Best space-saving blankets for very cold weather for naps in the driver's seat?

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Lance22

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I've always just gone with blankets from Ikea but they can be quite puffie and seem to occupy so much space which is a limited asset in my minivan..

At work I always go out to my minivan during lunch and eat and take a nap but often will wake up shivering and cold. I just chill in the front seat reclining not in my bed in the back since it's all ripped apart for a rebuild. Does anyone else have tips? I love just sitting in the front seat at a park with bankets and just watching the wildlife.

I'm thining maybe a fleese snuggy and a whole banket on top and maybe on really cold days using my heated blanket in the middle to help my body warm up? Also I'm thinking about getting some type of "puffy coat" seat covers so my back can be "in the blankets too" plus it's cozy. I've done the jack on the back of the seat but it always keeps moving so an actual seat cover during winter would be awesome!

Are there specific materials that hold heat better per thickness vs others? Do comforter from Ikea and ones designed for sticks and brick homes not work best for vanlifers with limited space?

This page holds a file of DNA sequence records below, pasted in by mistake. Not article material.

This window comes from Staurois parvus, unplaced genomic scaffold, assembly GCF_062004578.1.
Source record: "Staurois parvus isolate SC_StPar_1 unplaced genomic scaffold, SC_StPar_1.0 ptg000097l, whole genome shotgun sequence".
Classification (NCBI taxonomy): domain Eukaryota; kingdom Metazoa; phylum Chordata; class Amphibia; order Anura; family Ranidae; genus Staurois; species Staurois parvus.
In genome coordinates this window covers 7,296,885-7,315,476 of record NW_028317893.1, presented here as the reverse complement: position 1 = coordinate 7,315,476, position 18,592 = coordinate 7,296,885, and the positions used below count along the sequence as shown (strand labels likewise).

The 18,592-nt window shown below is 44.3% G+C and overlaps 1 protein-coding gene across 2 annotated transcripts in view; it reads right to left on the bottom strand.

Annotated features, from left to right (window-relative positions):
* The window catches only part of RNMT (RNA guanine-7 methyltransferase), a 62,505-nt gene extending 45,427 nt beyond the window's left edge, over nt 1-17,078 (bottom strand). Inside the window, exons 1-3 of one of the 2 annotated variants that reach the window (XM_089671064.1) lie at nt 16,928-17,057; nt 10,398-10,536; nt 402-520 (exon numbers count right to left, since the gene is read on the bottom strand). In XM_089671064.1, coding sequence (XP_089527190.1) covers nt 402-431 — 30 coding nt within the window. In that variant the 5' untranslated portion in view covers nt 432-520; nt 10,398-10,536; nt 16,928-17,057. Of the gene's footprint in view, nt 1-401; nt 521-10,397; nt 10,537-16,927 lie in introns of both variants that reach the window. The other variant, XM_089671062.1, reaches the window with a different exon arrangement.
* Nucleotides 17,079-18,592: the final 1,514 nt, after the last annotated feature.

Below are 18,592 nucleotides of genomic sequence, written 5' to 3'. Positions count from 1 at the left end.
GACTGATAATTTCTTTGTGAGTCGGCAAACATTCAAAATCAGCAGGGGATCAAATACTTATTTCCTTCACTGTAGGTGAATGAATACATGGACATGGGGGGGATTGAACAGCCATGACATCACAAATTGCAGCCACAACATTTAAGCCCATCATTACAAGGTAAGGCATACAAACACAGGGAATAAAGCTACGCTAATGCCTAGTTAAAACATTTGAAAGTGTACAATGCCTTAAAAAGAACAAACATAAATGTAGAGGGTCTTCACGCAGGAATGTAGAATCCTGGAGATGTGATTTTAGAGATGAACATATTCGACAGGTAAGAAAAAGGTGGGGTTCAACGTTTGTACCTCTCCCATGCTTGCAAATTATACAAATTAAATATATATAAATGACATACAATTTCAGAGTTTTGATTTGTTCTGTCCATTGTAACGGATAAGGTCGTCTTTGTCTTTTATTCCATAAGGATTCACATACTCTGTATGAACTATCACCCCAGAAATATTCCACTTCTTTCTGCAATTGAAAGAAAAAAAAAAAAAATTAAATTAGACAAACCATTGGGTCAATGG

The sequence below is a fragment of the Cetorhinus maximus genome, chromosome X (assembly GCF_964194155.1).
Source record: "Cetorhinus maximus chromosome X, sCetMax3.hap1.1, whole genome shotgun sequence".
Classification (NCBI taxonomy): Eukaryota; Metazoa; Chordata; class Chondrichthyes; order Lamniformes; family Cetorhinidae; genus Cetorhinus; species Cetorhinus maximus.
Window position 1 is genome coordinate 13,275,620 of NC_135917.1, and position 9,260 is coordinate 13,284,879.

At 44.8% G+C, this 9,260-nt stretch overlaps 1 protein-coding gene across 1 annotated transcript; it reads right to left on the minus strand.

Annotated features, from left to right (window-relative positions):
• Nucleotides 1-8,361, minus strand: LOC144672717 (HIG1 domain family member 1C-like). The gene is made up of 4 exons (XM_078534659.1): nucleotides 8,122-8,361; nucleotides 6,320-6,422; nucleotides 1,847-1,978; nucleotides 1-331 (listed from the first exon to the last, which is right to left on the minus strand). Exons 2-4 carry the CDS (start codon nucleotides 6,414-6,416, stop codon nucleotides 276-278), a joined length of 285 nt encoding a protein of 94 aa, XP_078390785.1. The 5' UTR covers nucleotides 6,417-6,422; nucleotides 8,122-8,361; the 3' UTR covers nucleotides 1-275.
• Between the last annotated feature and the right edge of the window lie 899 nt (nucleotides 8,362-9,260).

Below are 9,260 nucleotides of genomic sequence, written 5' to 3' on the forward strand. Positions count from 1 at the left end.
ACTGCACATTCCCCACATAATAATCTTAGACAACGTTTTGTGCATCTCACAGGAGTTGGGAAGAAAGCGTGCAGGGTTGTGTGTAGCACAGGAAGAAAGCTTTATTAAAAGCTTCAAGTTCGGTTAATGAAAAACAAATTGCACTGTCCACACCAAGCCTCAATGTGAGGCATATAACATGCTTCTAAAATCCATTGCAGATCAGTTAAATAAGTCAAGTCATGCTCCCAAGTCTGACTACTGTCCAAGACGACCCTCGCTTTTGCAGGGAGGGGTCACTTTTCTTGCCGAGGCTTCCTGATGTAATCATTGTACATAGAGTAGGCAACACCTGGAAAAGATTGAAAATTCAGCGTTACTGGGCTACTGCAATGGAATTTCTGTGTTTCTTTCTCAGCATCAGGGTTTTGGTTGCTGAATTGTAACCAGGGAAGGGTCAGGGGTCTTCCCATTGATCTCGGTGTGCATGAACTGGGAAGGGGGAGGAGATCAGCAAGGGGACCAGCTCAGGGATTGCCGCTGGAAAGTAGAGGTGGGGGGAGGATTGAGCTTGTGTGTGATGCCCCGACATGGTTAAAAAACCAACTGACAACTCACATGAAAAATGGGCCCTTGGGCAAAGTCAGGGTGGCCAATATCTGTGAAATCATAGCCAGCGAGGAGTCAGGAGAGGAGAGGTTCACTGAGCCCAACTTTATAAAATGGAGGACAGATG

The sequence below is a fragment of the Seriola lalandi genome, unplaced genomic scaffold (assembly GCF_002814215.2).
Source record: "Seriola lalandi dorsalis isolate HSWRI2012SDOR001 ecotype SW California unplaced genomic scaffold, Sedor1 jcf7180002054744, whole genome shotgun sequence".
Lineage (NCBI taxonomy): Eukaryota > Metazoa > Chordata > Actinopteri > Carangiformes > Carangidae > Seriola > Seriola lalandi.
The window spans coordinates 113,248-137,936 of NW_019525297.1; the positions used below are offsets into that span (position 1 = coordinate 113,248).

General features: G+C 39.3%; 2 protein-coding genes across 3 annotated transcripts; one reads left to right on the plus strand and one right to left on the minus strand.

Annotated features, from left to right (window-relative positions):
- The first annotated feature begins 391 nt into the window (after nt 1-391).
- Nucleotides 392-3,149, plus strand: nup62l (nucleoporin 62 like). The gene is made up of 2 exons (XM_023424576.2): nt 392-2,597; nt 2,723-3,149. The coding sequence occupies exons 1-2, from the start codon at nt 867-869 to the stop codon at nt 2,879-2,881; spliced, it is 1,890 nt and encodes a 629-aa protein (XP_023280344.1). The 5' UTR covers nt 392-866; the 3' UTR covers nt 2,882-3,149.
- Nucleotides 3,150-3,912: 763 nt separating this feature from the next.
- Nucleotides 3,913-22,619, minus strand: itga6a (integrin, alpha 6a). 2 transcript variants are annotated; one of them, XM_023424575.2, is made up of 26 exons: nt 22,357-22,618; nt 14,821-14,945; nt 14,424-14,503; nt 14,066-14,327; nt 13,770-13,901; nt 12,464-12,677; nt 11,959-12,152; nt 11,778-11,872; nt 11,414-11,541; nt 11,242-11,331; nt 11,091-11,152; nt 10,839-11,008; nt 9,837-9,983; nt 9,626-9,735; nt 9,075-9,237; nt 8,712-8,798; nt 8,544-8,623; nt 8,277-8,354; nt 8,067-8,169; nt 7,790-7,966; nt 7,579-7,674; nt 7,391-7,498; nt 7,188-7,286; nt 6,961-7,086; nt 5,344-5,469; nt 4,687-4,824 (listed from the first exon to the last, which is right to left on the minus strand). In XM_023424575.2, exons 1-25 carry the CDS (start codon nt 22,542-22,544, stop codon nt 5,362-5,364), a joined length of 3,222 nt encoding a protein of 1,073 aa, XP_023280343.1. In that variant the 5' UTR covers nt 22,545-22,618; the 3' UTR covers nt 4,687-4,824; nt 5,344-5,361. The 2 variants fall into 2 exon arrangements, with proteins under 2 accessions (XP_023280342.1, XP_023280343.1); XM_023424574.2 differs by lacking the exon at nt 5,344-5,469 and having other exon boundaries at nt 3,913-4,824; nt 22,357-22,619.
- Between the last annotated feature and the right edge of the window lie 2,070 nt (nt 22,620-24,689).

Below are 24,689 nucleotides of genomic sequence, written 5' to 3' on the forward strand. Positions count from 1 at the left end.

I even tried wearing a jacket backwards and I noticed that is quite comfy. I can't sleep an entire night in the front seat as lack of blood circulation makes me feel sick, but a 30 min nap always seems to help me get through the worknight.
Thanks in advance.
 
One thing you could do is use a small electric blanket and plug it in to the 120v receptacle of your Jackery power station. It would use quite a few watts for a minute on startup, but since you're only using it during your breaks, you could recharge the Jackery later and be toasty warm in the meantime. I use one I got from Amazon which only measures 50" by 60" (made by Electric Blankets by Medical King), and it rolls up into a 6 inch by 2 foot roll when you're not using it. You could probably get an even smaller one ( like a child-size?). They're not bulky because they're electric and don't have to be thick to work.